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Bodleian Bangers: Alan Rusbridger

Starting a new music series where we ask Oxford dons and alumni about their favourite tunes, artists and composers, Matthew Prudham speaks to Lady Margaret Hall Principal and Former Guardian Editor-in-Chief Alan Rusbridger.

MP: So, to start us off, what is the one song you can’t you keep listening to at the moment?

Alan: So I, nearly all the music I listen to is classical. Does that matter?

MP: No, that’s fine! 

Alan: So that the answer is I’m very obsessed with the last 45 minutes of Act I of The Marriage of Figaro. It has an incredible structure where it begins with two people, three people, then four people, then five people, finally, and six people. And it’s each bit within it is contrasted with a bit before, and every tune is astonishing. The drama, the pathos, the weight, the sparkling energy,  the musical invention… if you want 45 minutes of music to die to the last bit of the first act of Mozart’s Marriage of Figaro is as good as any 45 minutes of music.

MP: That’s quite a statement. I’m pretty sure that’ll attract some debate! If you had to choose one album or work to be the only thing you would hear for the rest of your life; something that wouldn’t get too repetitive but that you could enjoy listening to over and over again. What would it be?

Alan: Let’s say Bach’s St. John’s Passion. I myself, like a lot of people, sort of underrate Bach because he’s not romantic – his language was more limited and he was writing with sort of smaller forces. Though it’s more intimate than your Romantic opera, The Passion holds a power and intensity, emotional depths and heights. It’d obviously a huge work, at whatever it is, two and a half hours? It’s about the most profound subjects, it holds incredibly revolutionary harmonies and orchestrations.

I mean, it goes from sort of enormous numbers where you see a composer playing for the first time with a possibility of brass, with incredible Baroque trumpets – but also some of the most precious parts. I went to a performance once in King’s College, Cambridge, sitting very near the Viola de Gamba; and Bach writes for whole sessions of just a Viola de Gamba and voice. The Passion can be very small, almost like chamber music, and it can be enormous as if it was an opera or mass. If the challenge is to find something that that you were trying to endlessly fascinating, that would be it.

MP: Who would you say that are the most in the three most important artists or composers in your in your life, which made the most personal impact?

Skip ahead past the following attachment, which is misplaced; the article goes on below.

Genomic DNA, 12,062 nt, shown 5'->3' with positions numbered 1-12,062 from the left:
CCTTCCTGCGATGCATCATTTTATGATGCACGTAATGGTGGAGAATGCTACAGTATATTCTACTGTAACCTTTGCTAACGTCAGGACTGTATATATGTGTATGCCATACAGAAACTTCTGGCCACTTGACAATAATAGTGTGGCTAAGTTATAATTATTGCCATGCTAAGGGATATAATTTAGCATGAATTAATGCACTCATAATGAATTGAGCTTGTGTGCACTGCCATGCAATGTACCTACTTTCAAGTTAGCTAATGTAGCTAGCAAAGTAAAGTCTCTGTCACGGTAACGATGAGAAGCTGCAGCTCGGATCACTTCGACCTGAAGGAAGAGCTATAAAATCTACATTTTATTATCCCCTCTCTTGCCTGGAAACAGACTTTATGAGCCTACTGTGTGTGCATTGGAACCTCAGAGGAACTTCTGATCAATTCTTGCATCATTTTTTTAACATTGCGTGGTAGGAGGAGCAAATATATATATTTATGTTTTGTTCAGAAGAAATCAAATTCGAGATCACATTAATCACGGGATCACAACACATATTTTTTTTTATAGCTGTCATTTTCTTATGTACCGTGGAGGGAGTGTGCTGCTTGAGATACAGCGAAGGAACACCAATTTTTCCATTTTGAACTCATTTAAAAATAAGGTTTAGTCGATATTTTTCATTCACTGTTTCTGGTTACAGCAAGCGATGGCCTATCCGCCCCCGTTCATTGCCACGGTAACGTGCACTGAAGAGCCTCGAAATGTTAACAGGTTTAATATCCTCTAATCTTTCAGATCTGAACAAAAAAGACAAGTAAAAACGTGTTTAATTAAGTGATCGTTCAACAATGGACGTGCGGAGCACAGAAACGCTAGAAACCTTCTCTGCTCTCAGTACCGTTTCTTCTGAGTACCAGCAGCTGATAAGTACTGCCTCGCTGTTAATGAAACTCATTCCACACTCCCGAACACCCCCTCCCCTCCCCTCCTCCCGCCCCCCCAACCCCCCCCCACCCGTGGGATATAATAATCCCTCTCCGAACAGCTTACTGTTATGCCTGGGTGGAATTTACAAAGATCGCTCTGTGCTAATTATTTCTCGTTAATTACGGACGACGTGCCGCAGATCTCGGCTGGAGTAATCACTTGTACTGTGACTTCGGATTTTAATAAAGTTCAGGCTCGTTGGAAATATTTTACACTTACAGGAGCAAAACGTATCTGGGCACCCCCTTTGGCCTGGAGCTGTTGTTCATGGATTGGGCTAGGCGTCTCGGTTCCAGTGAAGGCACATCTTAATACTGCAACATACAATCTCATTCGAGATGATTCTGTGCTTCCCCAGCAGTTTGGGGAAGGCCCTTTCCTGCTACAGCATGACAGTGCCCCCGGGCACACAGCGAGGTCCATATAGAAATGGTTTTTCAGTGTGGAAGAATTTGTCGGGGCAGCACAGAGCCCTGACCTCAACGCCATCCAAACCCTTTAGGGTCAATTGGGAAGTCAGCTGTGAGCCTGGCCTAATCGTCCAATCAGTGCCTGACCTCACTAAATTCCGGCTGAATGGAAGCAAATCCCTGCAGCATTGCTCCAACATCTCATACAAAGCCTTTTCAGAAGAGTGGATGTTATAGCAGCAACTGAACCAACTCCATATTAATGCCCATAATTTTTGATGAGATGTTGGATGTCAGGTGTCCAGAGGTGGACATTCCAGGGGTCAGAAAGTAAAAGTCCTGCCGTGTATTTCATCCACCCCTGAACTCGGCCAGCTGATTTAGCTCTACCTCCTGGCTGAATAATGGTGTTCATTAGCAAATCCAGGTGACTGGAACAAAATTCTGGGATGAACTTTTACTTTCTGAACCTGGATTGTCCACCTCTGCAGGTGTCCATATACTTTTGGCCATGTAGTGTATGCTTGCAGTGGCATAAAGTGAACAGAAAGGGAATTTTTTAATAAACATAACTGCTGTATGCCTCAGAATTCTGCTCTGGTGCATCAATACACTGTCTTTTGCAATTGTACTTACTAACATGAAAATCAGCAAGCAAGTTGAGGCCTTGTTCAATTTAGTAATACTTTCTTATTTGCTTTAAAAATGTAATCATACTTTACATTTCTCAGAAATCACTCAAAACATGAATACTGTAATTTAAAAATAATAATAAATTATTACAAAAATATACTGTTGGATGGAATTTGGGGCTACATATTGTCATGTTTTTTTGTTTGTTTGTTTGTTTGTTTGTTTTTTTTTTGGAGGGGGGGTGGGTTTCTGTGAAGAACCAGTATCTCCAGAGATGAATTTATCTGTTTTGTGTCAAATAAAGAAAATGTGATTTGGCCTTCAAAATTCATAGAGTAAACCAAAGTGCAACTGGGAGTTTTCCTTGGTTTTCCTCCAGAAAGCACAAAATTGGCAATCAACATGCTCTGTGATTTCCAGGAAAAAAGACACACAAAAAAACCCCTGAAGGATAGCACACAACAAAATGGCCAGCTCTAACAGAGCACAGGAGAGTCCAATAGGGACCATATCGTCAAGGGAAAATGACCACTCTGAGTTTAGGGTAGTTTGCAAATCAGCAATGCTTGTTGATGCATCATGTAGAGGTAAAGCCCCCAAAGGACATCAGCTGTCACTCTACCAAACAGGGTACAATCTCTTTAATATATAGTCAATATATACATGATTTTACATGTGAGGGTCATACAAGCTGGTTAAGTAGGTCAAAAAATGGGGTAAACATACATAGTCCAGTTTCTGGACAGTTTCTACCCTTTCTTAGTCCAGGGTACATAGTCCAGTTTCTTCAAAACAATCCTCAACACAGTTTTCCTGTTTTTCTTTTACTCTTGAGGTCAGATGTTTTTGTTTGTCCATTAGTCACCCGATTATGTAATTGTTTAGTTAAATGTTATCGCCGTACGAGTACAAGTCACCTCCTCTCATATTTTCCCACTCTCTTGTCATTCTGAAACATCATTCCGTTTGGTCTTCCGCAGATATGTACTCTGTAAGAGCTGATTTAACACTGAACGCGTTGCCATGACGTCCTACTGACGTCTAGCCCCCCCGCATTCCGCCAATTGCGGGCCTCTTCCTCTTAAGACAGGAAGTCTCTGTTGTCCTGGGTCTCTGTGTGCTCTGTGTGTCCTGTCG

Alan: I would say Schubert was one of them. Again, I came quite late to Schubert; I sort of thought he was a poor man’s Beethoven, but actually, he’s incredible – especially his range. I mean, just recently I’ve been playing a lot of his song cycles on the piano; his sonatas, his chamber music, his the symphonic music – it’s just an array of astonishing output: 900 and something pieces!

Also, I’m going to say Benjamin Britten. He’s been a sort of hinge into contemporary music for me, with which sometimes I struggled. And I think Britten at his best was the opera Peter Grimes, which feels to me as so contemporary because it’s about society and outcasts from society. If you think about Trump’s America and the kind of populist mobs that exists in Peter Grimes, you know, it’s a very contemporary opera. I think Britten was an admirable, brave person and a humanist as well as a brilliant composer.

And increasingly, Wagner would be. Again, it’s funny how you develop as a listener. I thought Wagner was such a boring and verbose and I wasn’t interested in the plots, but then flipped. I mean, when you talk about the last 45 minutes of Figaro, listen to the last 45 minutes of Act III of Die Walküre. If you’re not in tears by the end of that…  I’m still not really interested in the plots – all that German folklore and myths leave me a bit cold.

I’ve just bought Alex Ross’s book, Wagnerism, the effect of Wagner on the world since his death, his impact on music. At the time, being called a Wagnerist could be pretty damning abuse; people cared enough about music that, concerning Brahms and Wagner and Verdi, you had to be one camp or the other. Can you imagine that right – saying I’m, I’m a Maxwell Davis-ist or a George Benjamin-ist. It’s not that centralised any more.